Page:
But now, I cannot stop thinking about it. This "Throne of Swords" is a metaphor of King Saul's life. A man who's life began to crack and fissure. There came a time when he simply could not keep it together. Haha! I know, bad joke! So he tried to hide it. Fix it in some way. Someone told him about David, who was a gifted musician, one who played the harp. Possibly he could play for Saul and so, when his demons came upon him, his playing might bring relief and healing. Taking away all signs of the cracks and rips in his life. Pretending they did not exist at least to the public, the country just outside his door he was to lead as a king. 

And so, he became an actor, a fake. Under enormous pressure this ordinary man who became king was forced to attempt to live in such a way that no one would suspect the very reality of his problem. And he had not even had acting lesson! But, not only that, all in his court, became complicit in the ruse. The cooks, the generals, the foreign ministers, the priests, his wives, and such, all lying, making excuses, to cover for his bouts of depression, roaring fits of anger, his dramatics, like spears thrown and stuck into walls. His inconstant and arbitrary decisions, and confusion. Were they under pressure? You bet, for if they failed, it's not just their jobs, but their lives that are at stack!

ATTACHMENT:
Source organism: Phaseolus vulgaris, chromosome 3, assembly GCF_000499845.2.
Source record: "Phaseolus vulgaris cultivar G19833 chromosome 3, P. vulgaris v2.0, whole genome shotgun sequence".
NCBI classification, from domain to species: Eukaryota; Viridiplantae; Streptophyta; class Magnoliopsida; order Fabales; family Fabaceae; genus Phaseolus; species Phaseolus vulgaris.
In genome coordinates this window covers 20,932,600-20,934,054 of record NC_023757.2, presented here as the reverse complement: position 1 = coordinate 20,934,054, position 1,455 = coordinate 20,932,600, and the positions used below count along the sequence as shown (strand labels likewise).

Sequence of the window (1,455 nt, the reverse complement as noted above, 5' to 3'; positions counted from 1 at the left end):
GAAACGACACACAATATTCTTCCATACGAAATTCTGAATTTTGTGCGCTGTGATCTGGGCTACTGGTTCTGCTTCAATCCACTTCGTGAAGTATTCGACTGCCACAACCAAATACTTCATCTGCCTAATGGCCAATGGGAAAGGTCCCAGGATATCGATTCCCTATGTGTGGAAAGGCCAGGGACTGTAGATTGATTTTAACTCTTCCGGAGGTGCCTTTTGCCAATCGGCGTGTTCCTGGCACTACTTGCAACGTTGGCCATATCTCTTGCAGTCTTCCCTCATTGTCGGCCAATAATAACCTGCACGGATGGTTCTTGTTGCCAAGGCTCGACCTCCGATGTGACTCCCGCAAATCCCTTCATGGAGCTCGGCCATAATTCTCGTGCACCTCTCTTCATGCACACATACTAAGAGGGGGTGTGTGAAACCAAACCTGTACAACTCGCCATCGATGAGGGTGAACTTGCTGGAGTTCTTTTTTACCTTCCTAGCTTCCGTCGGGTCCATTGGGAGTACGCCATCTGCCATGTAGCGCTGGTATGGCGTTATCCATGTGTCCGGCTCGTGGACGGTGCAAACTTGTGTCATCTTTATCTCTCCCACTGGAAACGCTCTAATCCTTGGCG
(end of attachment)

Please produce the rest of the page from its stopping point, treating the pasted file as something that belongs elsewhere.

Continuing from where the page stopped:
I can just hear one of them explain that the music heard through the doors was simply entertainment for the king and his courtiers from a new up and coming musical protege!

It's a reminder that the "tourniquet" is a very short term pressure solution to any cracks or brokenness in our lives. We must look elsewhere for the solution that brings not only lasting healing but freedom and a life of integrity.

"Whoever walks in integrity will be delivered, but he who is crooked in his ways will suddenly fall." Proverbs 28:18

Saturday, 26 January 2013

Unexpected Expectation on Glass

"Unexpected Expectation"
Artist: The known, unknown.
Moisture crystallised with heat and cold on glass.
An image, art, created by the will and freedom
of the uncontrolled,
by the forces of nature itself.
I remember the rule of the universe extolled,
"From order to disorder"
What beauty, we must admit to here.
Somehow this accidental yet amazing result,
despite the raw, slow breakdown of natures journey!
In it's death throws, proving yet, it's creative prowess.
A birth of the contact of opposites,
without the the fabulous mind of man,
without the overpowering will of man,
without the amazing skill and draughtsmanship of man.